Wednesday, June 16, 1999
Translator bridges gap to refugees' new world
BY BEN L. KAUFMAN
The Cincinnati Enquirer
When Kosovar refugees arrived on short notice last week,their lifeline proved to be a 22-year-old translator who fled similar bloodshed.
Irene Sliskovic, left, translates for host Mimi Gingold, center, and Fahriye Destani, a refugee from Kosovo.
(Yoni Pozner photo)
| ZOOM |
I hope they speak or understand Serbian, Irena Sliskovic said, her brow furrowed with concern as she waited at the arrival gate at Cincinnati/Northern Kentucky International Airport. I speak Bosnian and it's close to Serbian.
If the expected Kosovars spoke only Albanian, everyone was out of luck.
Miss Sliskovic, who lives at Thomas More College, volunteered after a co-worker said he'd heard about the need for a translator on a local newscast.
I went to the radio station's Web page and found a number for Catholic Social Services and I called them and told them I'd like to do it.
Catholic Social Services told Miss Sliskovic where and when the three Kosovars would arrive and promised to pay for her taxi.
It went well.
Two newcomers spoke Ser bian as well as Albanian and Miss Sliskovic was able to ease their critical first encounter with local refugee workers, hosts Mimi Gingold and her husband, Al Gerhardstein, and supporters from First Unitarian Church.
Interpreting is hard work, Miss Sliskovic said, in part because she tried to capture the tone as well as the meaning of what was said.
Since then, she also has spent two evenings translating at the hosts' home. When we get in a pinch, we call her, Ms. Gingold said.
Irena's wonderful, Ms. Gingold continued. Her experience as a refugee and her skill as an interpreter made her absolutely essential to establishing initial trust among the Kosovars and Cincinnatians.
Miss Sliskovic was among 29 high school students airlifted out of bloody Sarajevo in 1995. She settled in Northern Kentucky with hosts Eileen and Jerald Messer on Pleasant Valley Road in Boone County.
She spoke pretty well, Mrs. Messer recalled. We didn't have a lot of trouble communicating.
Now, her slightly accented English is almost as colloquial as classmates'.
Miss Sliskovic graduated from Notre Dame Academy and enrolled at nearby Thomas More College with a scholarship and financial help from the Messers' extended family and friends.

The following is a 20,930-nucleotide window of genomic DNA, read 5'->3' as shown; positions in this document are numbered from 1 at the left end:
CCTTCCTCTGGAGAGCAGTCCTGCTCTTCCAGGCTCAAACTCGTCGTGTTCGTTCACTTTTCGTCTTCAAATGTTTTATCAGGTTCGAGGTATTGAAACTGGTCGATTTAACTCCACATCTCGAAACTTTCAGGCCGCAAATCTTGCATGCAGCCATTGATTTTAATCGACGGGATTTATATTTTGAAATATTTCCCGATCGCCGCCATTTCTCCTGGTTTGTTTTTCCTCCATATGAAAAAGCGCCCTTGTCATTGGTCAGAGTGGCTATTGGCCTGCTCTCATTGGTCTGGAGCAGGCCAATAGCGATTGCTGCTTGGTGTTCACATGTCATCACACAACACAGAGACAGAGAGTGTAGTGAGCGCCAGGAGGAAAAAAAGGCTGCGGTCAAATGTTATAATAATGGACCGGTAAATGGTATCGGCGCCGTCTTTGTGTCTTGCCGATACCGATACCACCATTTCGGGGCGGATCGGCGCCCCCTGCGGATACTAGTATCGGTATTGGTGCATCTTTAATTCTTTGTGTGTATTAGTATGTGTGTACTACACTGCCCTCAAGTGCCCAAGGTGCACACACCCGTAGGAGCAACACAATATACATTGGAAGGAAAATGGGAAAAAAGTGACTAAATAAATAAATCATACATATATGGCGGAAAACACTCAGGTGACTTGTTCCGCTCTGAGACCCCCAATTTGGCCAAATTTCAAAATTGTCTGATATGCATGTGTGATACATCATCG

She chose computer science, far more advanced than anything in postwar Sarajevo. There, there is no equipment. Here, they teach the latest software.
Today, Miss Sliskovic works with computers at Alliance Research, a marketing research and consulting firm in Thomas More's back yard, and plans to graduate next year.
Bosnia is enjoying relative peace, but Miss Sliskovic fears there is little chance of work there: the economy is shot, few jobs require her advanced skills, and employers might resist a woman with her expertise.
Those issues are not pressing because she can work in her field as a student and for a year after graduation. However, her visa could expire in 2001 unless an American employer wins a renewal.
Miss Sliskovic is in many ways a typical child of Sarajevo. Her father, Ivica, was Catholic, her mother, Razija, Muslim. Sometimes I go to church, sometimes I go to mosque. I'm Bosnian.
However, tolerance only goes so far, she cautioned. Her family name, instantly identifiable in Bosnia as Roman Catholic, might invite discrimination if she looks for work there.
She wasn't the only indirect victim of the war. In a sense, her diabetic father was collateral damage. He moved his family to safety and left Sarajevo in 1992 because the badly damaged power network denied him vital, refrigerated insulin.
Miss Sliskovic never saw him again; he died of a heart attack in 1994 in Germany.
Her mother survived the shelling and snipers and is rebuilding a hilltop Sarajevo house.
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